captain holly java blog

How to recover passwords from dbvisualizer

Posted in Uncategorized by mcgyver5 on April 12, 2015

There used to be a way (CTRL-right click, I believe) to reveal a database password in dbvisualizer.  I was trying to recover a forgotten password and realized that I might be able to see it by “attaching to an existing process” with Javasnoop.

Javasnoop has a thing called “Canary Mode”.  Canary Mode lets you enter a string have it distribute listeners all over the application whose process you’ve attached to.  These canaries will sing if they spot that string when the application runs. After running the app with the canaries posted, you end up with a list of methods that handled that string.  In this example, I put in a known password (“Secret1234”) and then tried logging into the database with that password.

canary mode screen

This puts canary listeners “all over” the jvm.

This took about 5 minutes to place all the “Canaries”.  Then, I clicked “connect” in DBVisualizer

dbvisualizer

Connect with known password.

And the canaries did their work:

Results after attempting to connect with known password

Results after attempting to connect with known password

Fortunately, only three methods of interest popped up.

Then you can use the hooking screen and enable the hook in one of the methods the canaries found and have it display the parameters (On execution –> print parameters –> to console).

plaintext password is seen before it is hashed and sent out.

plaintext password is seen before it is hashed and sent out.

Now I can continue logging into other databases with my stored credentials and recover the passwords as they are printed to the console.

This is a short explanation of Javasnoop and not a bug of dbvisualizer or java.  I’ve only connected to a local Java process after purposely disabling sandbox controls.  On the other hand, clients such as putty or winscp dissuade users from storing passwords.

Hint:  You can make this process much faster by limiting the packages where the canaries 
are placed to com.onseven.dbvis in the "Only put canaries in the following package" field inthe Start canary mode screen.

Note:  I noticed that the Javasnoop code has not been updated in some time and the Google Code repository suggested exporting the project to GitHub.  So, I did.  The code is now at https://github.com/mcgyver5/javasnoop  I kept all attribution to the original author and I hope this move is OK with them.

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Slowloris vs tomcat

Posted in security, tomcat, Uncategorized by mcgyver5 on June 19, 2009

RSnake has been thinking about a denial of service attack against web servers that involves sending partial http packets to use up number of allowed clients. Sending carefully crafted partial packet causes the server to take A LONG TIME to work on the response to your request, using up its resources and becoming temporarily unavailable to other visitors. Apache HTTPD is mentioned as a server that is vulnerable. IIS is mentioned as one that is not. RSnake, being a realist and not an anti-microsoft evangelist, often says things that make the open source advocates uncomfortable. (“PHP is the bane of my existence” and “Whenever I assess a dot net application I know right off the bat that I’m going to find half the number of vulnerabilities”).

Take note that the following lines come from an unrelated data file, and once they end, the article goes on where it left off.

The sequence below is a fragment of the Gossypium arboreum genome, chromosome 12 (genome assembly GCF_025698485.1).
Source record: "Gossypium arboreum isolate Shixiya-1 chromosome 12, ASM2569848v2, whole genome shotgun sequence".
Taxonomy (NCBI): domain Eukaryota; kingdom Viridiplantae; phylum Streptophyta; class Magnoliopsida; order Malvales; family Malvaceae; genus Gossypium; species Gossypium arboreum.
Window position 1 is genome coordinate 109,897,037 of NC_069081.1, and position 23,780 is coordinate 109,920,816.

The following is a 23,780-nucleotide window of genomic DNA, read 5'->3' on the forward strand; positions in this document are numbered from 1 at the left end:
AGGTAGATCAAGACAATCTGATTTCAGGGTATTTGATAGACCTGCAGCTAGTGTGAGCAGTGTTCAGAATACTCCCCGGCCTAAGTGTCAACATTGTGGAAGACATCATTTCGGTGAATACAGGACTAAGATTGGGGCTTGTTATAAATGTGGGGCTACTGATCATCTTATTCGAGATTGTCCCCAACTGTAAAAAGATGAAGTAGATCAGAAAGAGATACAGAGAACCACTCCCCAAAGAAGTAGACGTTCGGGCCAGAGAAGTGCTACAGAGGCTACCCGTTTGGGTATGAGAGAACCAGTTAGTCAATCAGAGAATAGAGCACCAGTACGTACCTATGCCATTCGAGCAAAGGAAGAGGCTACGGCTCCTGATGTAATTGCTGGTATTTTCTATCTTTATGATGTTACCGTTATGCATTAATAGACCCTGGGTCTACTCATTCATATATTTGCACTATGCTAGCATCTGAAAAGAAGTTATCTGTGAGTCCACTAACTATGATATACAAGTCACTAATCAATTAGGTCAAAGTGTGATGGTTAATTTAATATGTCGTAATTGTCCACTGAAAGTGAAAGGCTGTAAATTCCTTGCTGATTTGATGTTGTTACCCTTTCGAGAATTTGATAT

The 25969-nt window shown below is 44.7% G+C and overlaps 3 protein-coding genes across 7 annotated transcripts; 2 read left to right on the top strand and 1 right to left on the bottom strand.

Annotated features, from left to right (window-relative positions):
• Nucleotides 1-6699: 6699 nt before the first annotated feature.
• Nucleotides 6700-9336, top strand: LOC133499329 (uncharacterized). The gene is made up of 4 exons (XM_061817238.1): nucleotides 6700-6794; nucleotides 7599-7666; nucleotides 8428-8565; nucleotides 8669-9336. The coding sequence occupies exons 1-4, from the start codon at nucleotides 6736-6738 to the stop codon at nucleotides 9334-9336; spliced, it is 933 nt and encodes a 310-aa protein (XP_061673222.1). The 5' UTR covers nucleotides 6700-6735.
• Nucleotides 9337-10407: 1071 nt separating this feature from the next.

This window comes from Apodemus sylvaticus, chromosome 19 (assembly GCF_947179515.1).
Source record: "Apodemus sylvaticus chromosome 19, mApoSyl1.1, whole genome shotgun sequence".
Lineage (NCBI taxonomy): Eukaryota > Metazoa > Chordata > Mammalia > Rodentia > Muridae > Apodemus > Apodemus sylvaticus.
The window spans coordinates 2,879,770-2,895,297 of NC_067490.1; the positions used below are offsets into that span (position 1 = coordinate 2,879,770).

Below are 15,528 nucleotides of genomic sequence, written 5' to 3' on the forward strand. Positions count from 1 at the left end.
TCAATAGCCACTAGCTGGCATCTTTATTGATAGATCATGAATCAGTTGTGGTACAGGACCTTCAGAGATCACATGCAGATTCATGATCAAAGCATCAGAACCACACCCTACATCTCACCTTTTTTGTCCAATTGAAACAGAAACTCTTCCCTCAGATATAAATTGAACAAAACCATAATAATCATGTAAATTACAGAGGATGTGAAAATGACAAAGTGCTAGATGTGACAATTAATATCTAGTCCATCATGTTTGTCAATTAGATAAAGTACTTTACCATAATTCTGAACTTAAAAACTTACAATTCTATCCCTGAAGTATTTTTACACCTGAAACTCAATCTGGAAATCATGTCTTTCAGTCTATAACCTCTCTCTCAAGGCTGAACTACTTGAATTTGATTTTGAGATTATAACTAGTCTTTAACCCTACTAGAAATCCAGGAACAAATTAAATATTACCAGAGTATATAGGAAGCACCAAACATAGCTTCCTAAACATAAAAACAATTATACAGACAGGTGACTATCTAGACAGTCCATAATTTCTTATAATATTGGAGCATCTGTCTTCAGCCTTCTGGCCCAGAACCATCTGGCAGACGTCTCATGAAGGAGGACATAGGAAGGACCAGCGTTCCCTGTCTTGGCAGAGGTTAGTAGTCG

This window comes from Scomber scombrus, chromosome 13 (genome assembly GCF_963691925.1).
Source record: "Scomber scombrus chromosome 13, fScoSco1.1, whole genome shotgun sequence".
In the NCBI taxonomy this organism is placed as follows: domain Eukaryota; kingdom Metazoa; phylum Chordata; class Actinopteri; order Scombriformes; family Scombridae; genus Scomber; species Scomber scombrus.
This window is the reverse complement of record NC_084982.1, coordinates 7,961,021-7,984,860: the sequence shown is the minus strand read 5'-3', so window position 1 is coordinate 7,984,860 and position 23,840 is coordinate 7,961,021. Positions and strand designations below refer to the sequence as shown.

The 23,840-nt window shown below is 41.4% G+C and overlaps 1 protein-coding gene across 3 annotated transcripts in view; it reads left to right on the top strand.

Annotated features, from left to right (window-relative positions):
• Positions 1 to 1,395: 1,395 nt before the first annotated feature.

A few notes about Slowloris: It can’t effectively dos a box from windows because it works by creating hundreds of Sockets and Windows only allows a max of 130. It doesn’t crash anything, so it is a gentle tool(haha) It just happens to make web applications unavailable for as long as the attacker wishes. It does, by the way, send out hundreds of packets so it is detectable by the administrator.

To use Slowloris, first establish a timeout for the web server you are attacking:
./slowloris.pl -dns http://localhost -port 8080 -test

this should return some numbers to use for a timeout.

They don’t mention tomcat, so I spent most of the afternoon setting up a machine to see if this tool can DOS tomcat.

drum roll please….

slowloris test

slowloris test

clear that we’ll be using a 5 second timeout for TCP and a 30000 millisecond timeout for http.
then,
./slowloris.pl -dns localhost -port 8080 -timeout 30000 -num 500 -tcpto 5

the above opens 500 sockets and uses a tcp timeout of 5 seconds and looks like this:

slowloris execution

slowloris execution

now, try and connect to the benighted tomcat server.
hmmm. works fine. What gives?  I suspect that as this number of connections (500), I am still able to get a connection.  The first visit takes a really long time, but once I get through, I can use the site normally.  This matches the statement in the documentation that ”    “.  If I raise the number of connections….  It still takes a very long time to load the first page, but thereafter is just as easy to access the application.

When I run slowloris on the same server, however, tomcat is completely DOS-ED.    I’m impressed with the absolute unavailablity of tomcat in relation to the low level of traffic that slowloris generates.

ooooh.   I thought I was supposed to convert 30 seconds into milliseconds.  wrong!  setting the timeout this high  (30,000 seconds) is clearly too high.  When I set it down to 30, slowloris CRUSHED tomcat.  remotely or locally.  As you can see below, setting the timeout correctly allowed many more packets to be sent.

slowloris success

slowloris success

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